Navigating the property market can be both exhilarating and daunting, especially for those looking to purchase their first house. But before you take the leap, it’s important to set yourself up for success and avoid the obvious pitfalls. Understanding how people talk about property prices and the overall property market can help you make informed decisions and secure a property that meets your needs and aligns with your financial goals. In this article, we’ll touch on some of the crucial things to consider before you buy your first home.
1. Understand how people talk about the market
If you look at a lot of websites, you’ll start to see that there are certain ways that people talk about the market. They might talk about the number of houses currently for sale, or the median price. The instinct is to start comparing these numbers and to make a decision based on those, but don’t be fooled. Just because people are talking about these numbers, it doesn’t mean that they’re relevant to you.
One example of this is the median price of property. You might think that this is the average price, but it isn’t. The median price is the equivalent of lining up the prices of the properties for sale and finding the price in the middle of the list. What’s the difference? It means that a shift in the median price may only reflect a change in the value of the houses for sale. If cheaper houses are being snapped up but the more expensive houses aren’t, the median price will go up. But in that case, all that reflects is that the upper end of the market is moving slower or has more properties than the lower end – it doesn’t mean that property values are going up in the area.
2. Look to the past instead of just the future
The example of median pricing is a reminder that to understand changes in an area, you need to know what has happened there in the past. Massive reduction in the number of available properties? Is that because the suburb has become more popular, or are there problems with building new properties and a bunch will hit the market in the next few months? Have a large number of properties just changed hands and now people are settling in? Is there something else going on?
You also need to consider this with house prices. Maybe all the houses sitting on the market are worth a lot, but is that because that’s what the houses are worth, or are they overpriced? Review past sale prices, for as long as you think is relevant, and look at what might be impacting those prices. Compare those changes with an area that you’re familiar with to see if it’s a comparable rate of change.
3. Know what’s valuable to you
Don’t get caught up trying to have it all. Properties that have access to everything a person could want will cost much more than other places where there is some compromise. You might understand how a pool could add value to a property, but if you won’t use it, there’s no point in paying extra for a property with a feature that’s expensive to maintain that won’t bring you any extra utility or enjoyment.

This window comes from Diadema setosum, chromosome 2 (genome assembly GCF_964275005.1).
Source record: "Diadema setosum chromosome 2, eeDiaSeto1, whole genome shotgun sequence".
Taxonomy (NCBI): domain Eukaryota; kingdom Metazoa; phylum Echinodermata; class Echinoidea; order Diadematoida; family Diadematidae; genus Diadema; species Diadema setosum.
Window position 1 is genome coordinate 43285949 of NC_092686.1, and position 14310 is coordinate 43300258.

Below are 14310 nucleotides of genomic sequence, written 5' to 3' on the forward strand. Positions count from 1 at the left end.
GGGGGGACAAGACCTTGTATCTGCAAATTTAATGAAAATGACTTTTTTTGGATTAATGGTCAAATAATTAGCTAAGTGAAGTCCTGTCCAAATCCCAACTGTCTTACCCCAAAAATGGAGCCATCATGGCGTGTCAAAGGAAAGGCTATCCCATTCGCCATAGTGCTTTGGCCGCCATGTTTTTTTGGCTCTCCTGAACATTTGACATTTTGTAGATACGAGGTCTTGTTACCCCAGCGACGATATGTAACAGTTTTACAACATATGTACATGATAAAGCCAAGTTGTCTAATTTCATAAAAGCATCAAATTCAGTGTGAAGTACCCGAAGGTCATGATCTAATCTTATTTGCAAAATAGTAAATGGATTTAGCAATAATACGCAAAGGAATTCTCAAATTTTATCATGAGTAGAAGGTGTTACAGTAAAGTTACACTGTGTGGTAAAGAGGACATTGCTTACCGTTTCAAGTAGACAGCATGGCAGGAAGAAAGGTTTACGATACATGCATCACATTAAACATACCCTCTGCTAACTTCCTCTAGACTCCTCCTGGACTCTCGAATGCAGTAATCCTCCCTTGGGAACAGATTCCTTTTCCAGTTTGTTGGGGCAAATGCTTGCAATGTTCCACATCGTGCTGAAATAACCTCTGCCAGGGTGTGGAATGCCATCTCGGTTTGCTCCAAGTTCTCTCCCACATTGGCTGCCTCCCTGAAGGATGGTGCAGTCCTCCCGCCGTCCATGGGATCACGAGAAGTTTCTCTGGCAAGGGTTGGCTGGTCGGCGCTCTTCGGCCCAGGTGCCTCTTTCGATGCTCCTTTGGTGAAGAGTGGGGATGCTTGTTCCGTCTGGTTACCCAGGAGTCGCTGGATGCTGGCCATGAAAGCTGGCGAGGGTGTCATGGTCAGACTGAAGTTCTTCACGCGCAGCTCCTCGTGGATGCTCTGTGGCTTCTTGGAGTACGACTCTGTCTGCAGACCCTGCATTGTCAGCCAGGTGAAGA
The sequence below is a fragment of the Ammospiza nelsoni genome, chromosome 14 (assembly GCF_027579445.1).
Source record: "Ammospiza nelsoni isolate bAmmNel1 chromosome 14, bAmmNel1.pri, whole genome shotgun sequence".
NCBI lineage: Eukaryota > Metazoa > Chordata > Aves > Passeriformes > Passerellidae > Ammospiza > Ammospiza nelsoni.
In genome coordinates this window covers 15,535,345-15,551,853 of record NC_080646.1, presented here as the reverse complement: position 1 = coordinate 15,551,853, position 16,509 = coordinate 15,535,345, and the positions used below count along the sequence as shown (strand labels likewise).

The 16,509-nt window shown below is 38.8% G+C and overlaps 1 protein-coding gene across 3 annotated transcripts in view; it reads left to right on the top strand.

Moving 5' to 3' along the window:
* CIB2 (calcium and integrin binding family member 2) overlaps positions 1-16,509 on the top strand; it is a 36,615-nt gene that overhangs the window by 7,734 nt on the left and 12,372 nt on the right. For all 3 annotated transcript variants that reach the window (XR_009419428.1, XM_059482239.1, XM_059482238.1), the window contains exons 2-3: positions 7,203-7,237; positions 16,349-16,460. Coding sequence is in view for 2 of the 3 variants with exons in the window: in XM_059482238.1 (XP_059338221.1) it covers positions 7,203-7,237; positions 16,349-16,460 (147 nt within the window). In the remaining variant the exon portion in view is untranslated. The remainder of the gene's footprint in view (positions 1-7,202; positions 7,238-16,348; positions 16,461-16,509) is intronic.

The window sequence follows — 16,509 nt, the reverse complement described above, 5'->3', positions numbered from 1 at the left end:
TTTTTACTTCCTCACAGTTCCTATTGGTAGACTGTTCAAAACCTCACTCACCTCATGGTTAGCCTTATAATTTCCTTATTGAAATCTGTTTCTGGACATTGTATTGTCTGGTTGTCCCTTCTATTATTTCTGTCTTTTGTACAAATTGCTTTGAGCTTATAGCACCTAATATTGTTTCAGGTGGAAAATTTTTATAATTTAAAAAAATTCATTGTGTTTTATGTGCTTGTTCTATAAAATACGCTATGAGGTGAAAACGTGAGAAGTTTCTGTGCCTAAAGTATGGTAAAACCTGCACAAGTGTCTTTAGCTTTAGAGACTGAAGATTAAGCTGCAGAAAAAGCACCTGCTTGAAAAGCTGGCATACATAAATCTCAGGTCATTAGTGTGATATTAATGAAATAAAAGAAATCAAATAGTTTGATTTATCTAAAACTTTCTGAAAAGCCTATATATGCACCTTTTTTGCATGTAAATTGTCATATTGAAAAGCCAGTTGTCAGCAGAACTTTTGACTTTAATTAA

Understand that you will be paying for premium access to services and features, regardless of whether you use them or need them. For example, if you’re close to the local hospital, that will likely be reflected in the value of the property. The same goes for being in a desirable school catchment zone, or being near a large feature such as a lake or a park. If these things aren’t important to you, then it might be worth looking at other suburbs that can offer you the features you want without having to pay extra.
Conversely, if the house isn’t perfect but checks other boxes, be open to the possibility of needing to do some work to make it perfect. A house with an outdated kitchen might mean that you’ll need to renovate, but the upshot is that the property will probably be cheaper because of that, and now you’ll be able to make it perfect for your needs in the fullness of time through renovating.
4. Do your due diligence
In a competitive market, your instinct when you find something you want is to lock it down as soon as possible. Don’t do this. Buying a house does have an emotional component, but it’s a huge financial investment first and foremost. Don’t let your heart lead your wallet. Go and see the house multiple times if you can, and get the building checked out by a professional. Make sure it’s not about to fall down, and know what the potential problems could be.
Also, see what the area is like at different times of the day. Go in the morning, go in the evening. What’s it like at peak traffic time? Are people partying at 2am on Saturday morning? If you aren’t familiar with an area, you might want to make sure that you aren’t being misled about the noise levels or overall vibe of the neighbourhood.
5. Get your financial ducks in a row
Part of knowing how to place your expectations is to know what you can or can’t borrow. Make sure that you understand the likelihood and the impact of interest rate changes over the life of the loan, and make sure that you can manage those. You also need to be aware of the extra charges associated with buying a house, including things like rates, increased insurance coverage and emergency repairs if something goes awry. Understand what your options are, and how your finances are likely to change in the future. Think about contingencies and try to set yourself up as best you can to avoid financial strain. You can do this through your own research, but it might be wiser to talk to a finance expert if you can.
By learning more about the market and keeping your expectations realistic, you can avoid some of the common pitfalls of first-time property ownership. Remember to delve deeper into market indicators, assess the past trends, and prioritise what truly matters to you. With these steps, you can make informed decisions and buy a home that aligns with your needs and goals without paying too much for something you don’t need.